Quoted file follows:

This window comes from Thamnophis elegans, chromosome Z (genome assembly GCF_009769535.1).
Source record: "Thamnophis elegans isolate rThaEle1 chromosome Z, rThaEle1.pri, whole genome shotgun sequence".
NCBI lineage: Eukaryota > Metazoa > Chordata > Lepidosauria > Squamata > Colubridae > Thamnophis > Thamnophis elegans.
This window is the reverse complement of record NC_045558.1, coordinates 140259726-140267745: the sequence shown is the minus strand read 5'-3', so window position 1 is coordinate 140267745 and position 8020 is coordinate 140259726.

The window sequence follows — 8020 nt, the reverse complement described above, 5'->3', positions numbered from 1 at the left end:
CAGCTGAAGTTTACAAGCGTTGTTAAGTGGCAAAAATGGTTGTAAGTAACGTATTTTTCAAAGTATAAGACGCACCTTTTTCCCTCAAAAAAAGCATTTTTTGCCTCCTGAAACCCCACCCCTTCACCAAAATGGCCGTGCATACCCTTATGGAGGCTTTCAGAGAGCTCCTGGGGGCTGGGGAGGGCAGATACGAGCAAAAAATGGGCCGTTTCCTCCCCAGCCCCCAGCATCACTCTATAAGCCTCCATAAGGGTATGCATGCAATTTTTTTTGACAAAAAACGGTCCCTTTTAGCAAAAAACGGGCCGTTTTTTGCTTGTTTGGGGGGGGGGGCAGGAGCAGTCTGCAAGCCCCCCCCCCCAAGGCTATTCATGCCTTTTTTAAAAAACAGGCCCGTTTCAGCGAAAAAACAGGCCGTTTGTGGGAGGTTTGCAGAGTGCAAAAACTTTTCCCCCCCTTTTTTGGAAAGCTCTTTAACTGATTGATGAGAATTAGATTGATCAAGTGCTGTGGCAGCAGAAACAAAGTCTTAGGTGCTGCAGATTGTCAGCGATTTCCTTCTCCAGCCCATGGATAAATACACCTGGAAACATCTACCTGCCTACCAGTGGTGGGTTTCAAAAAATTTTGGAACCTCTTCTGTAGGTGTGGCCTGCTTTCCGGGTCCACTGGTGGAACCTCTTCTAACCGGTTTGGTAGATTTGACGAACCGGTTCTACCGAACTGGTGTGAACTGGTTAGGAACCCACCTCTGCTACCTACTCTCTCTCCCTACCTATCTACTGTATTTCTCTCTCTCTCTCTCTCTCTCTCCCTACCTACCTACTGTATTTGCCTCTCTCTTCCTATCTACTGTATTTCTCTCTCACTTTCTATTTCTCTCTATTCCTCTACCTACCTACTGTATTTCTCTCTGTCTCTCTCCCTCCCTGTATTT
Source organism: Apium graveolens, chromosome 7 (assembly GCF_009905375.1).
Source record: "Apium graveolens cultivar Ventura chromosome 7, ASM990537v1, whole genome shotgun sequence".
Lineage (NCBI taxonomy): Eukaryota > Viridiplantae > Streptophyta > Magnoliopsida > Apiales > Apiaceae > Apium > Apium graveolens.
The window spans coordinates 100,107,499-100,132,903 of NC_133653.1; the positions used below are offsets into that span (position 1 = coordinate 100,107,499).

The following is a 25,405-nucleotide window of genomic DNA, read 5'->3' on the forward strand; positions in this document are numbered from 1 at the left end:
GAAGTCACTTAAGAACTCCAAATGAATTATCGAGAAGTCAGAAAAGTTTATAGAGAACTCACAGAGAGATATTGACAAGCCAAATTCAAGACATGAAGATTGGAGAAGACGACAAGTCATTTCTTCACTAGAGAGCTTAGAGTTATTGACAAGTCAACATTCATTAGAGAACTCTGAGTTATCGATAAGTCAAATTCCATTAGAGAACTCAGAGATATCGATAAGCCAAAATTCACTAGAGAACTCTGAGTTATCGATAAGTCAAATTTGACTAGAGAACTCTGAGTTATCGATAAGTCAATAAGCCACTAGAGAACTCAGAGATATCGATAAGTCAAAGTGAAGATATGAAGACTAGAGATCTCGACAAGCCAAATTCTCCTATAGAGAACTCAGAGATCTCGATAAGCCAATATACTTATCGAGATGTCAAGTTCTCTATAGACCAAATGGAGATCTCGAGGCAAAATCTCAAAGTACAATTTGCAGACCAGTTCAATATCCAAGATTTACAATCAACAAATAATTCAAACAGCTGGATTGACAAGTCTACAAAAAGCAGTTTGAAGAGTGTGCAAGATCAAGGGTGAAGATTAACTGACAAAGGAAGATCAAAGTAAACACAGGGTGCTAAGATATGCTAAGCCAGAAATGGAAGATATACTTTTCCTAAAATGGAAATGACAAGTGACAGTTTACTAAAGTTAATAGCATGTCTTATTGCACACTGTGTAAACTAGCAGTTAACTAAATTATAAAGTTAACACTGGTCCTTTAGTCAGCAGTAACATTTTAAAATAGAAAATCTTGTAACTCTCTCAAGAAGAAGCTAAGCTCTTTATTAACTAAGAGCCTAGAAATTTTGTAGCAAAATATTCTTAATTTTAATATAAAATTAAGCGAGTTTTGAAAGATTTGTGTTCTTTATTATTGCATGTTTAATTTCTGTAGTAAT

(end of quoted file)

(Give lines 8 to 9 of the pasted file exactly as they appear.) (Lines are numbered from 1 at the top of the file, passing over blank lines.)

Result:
Source record: "Apium graveolens cultivar Ventura chromosome 7, ASM990537v1, whole genome shotgun sequence".
Lineage (NCBI taxonomy): Eukaryota > Viridiplantae > Streptophyta > Magnoliopsida > Apiales > Apiaceae > Apium > Apium graveolens.